bannerHON
img
HONnews
HONnews
img PATIENT / PARTICULIER img PROFESSIONNEL DE SANTE img WEBMESTRE img
img
 
img
HONcode sites
All Web sites
HONselect
News
Conferences
Images

Themes:
A B C D E F G H I
J K L M N O P Q
R S T U V W X Y Z
Browse archive:
2014: S A J J M A M F J
2013: D N O S

 
  Other news for:
Aging
Parenting
 Resources from HONselect
When Parents Need Care, Daughters Carry the Burden: Study
Brothers often pass on responsibilities to sisters, research contends

By Randy Dotinga
HealthDay Reporter

TUESDAY, Aug. 19, 2014 (HealthDay News) -- It's no secret that daughters seem to bear the brunt of caregiving duties for elderly parents, but a new study suggests that conscientious daughters often fill the gaps left by sons.

"Sons provide a lower relative share of total parent care if they have a sister, whereas daughters provide a larger relative share if they have a brother," said study author Angelina Grigoryeva, a graduate student with the department of sociology at Princeton University. "This finding suggests sons may pass on parent-care responsibilities to their sisters."

Although the study was not designed to discern why this may be so, Grigoryeva suggested that women are often raised to be caregivers and that when the elderly parent is a woman she might not feel as comfortable with her son taking care of her.

The study also suggests that the gender divide remains strong even as men do more housework and spend more time on child care. "Gender inequality in elder care is more pronounced than in housework or child care," Grigoryeva said.

As of 2006, almost 11 million older adults in the United States needed help with at least some tasks that are part of independent living, such as dressing and bathing, according to the study.

"It is a well-established fact that most elder care in the U.S. is provided at home by unpaid family members, usually adult daughters," Grigoryeva said, but it's not completely clear why brothers don't contribute more.

In the study, Grigoryeva examines statistics from a 2004 national survey of people over the age of 50. She looked at the results from about 3,000 parents with 1,477 sons and 1,537 daughters (one child each) and 2,461 sibling groups with at least one son and 2,488 sibling groups with at least one daughter.

Among other things, Grigoryeva found that sons are most likely to step in to help elderly parents when there's no sister or spouse to help out. The findings also suggest that daughters provide more care to mothers, while sons provide more care to fathers.

The study doesn't delve into why these differences exist, but Grigoryeva said they may have a lot to do with the caregiving role of women in society and the fact that most elderly parents who need care are women. "It is possible that elderly women in need of care resist the caregiving efforts of sons," she said.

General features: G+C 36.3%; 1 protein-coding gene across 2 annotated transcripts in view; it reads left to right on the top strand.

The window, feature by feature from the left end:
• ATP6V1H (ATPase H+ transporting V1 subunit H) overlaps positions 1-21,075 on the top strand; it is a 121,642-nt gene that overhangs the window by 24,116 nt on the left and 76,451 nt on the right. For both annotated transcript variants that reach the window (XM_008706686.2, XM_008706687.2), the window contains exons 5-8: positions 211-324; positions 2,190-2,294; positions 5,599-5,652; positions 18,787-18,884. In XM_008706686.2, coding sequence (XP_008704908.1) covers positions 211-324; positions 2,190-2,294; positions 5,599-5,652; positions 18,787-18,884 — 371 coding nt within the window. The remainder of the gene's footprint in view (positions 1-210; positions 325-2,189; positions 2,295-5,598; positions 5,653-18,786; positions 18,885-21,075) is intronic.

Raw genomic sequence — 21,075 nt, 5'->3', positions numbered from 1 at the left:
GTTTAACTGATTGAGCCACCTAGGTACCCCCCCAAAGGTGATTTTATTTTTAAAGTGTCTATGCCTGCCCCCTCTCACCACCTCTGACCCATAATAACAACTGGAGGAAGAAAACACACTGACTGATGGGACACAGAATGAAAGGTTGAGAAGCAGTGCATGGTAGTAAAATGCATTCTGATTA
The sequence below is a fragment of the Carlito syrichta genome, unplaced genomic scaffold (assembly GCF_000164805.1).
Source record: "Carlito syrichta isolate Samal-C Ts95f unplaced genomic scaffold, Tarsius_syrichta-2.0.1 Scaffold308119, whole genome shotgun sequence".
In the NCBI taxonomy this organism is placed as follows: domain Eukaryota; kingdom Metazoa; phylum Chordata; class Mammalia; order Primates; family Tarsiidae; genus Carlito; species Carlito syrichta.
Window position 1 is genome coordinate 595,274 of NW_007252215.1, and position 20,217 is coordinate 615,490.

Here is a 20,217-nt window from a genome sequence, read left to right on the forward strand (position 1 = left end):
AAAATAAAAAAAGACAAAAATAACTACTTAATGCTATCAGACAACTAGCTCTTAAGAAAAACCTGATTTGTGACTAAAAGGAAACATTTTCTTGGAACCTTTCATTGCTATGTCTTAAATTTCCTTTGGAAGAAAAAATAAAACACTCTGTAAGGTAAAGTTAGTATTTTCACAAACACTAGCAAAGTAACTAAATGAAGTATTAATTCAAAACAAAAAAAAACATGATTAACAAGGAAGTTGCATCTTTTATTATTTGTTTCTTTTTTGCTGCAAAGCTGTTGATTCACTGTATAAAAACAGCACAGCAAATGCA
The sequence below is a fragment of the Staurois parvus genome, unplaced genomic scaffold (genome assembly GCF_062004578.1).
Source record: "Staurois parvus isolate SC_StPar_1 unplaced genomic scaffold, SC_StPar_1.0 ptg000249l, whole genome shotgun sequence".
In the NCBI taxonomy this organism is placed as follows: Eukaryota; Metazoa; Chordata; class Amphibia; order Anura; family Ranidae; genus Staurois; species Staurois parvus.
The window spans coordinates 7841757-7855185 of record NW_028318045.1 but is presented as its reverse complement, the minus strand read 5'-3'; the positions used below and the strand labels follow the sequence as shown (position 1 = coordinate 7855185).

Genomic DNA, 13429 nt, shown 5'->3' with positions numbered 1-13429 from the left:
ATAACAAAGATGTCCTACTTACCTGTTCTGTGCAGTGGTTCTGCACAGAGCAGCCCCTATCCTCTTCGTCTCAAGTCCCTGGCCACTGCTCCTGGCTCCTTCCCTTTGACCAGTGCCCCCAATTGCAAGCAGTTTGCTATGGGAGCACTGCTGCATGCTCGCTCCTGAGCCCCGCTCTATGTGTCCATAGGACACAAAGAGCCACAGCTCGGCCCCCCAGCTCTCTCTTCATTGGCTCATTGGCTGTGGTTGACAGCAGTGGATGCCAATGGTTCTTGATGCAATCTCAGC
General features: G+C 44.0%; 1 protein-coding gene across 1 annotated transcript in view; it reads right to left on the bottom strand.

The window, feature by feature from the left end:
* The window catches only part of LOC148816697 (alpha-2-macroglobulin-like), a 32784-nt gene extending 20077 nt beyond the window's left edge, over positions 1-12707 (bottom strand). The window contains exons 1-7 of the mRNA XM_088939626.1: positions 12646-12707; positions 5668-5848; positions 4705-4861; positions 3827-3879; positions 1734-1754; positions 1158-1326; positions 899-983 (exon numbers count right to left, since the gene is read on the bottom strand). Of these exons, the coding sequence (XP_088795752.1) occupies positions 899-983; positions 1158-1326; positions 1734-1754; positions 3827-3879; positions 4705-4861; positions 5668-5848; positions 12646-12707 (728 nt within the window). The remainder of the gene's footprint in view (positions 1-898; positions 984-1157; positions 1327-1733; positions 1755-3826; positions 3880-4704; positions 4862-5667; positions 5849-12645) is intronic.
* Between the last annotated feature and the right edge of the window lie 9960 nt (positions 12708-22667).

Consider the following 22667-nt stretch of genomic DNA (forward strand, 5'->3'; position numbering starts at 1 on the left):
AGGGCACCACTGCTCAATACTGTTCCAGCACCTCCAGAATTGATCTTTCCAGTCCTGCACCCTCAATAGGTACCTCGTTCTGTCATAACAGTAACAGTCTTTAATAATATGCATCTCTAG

Marina Bastawrous, a postdoctoral fellow at the University of Toronto's Graduate Department of Rehabilitation Science, said her own research into caregiving has shown that daughters often "took on the caregiving role because they were the only female sibling and, in turn, their brother or brothers wouldn't do it. On the other hand, daughters who had female siblings often talked about a more even distribution of responsibilities."

What should daughters do if they feel overwhelmed by caring for their parents? Grigoryeva suggested that daughters focus on tasks that brothers might be more likely to want to handle, such as home repairs and helping with bills.

Bastawrous agreed that it can be smart to distribute tasks according to each sibling's strengths. Caregivers should also "seek opportunities for support outside the family. Caregiving peers can help relieve emotional stress just by talking to a caregiver about their own experience."

The study is to be presented at the American Sociological Association annual meeting in San Francisco. The findings should be considered preliminary because they haven't gone through the review process required of research published in medical journals.

More information

For more about caregiving, try the AARP.

SOURCES: Angelina Grigoryeva, graduate student, department of sociology, Office of Population Research, Princeton University, New Jersey; Marina Bastawrous, Ph.D., postdoctoral fellow, Graduate Department of Rehabilitation Science, University of Toronto; Aug. 19, 2014, presentation, American Sociological Association annual meeting, San Francisco

Copyright © 2014 HealthDay. All rights reserved. URL:http://consumer.healthday.com/Article.asp?AID=690860

Resources from HONselect: HONselect is the HON's medical search engine. It retrieves scientific articles, images, conferences and web sites on the selected subject.
Nuclear Family
Parents
Aged
Women
Caregivers
Family
Adult
Sociology
Association
The list of medical terms above are retrieved automatically from the article.

Disclaimer: The text presented on this page is not a substitute for professional medical advice. It is for your information only and may not represent your true individual medical situation. Do not hesitate to consult your healthcare provider if you have any questions or concerns. Do not use this information to diagnose or treat a health problem or disease without consulting a qualified healthcare professional.
Be advised that HealthDay articles are derived from various sources and may not reflect your own country regulations. The Health On the Net Foundation does not endorse opinions, products, or services that may appear in HealthDay articles.


Home img About us img MediaCorner img HON newsletter img Site map img Ethical policies img Contact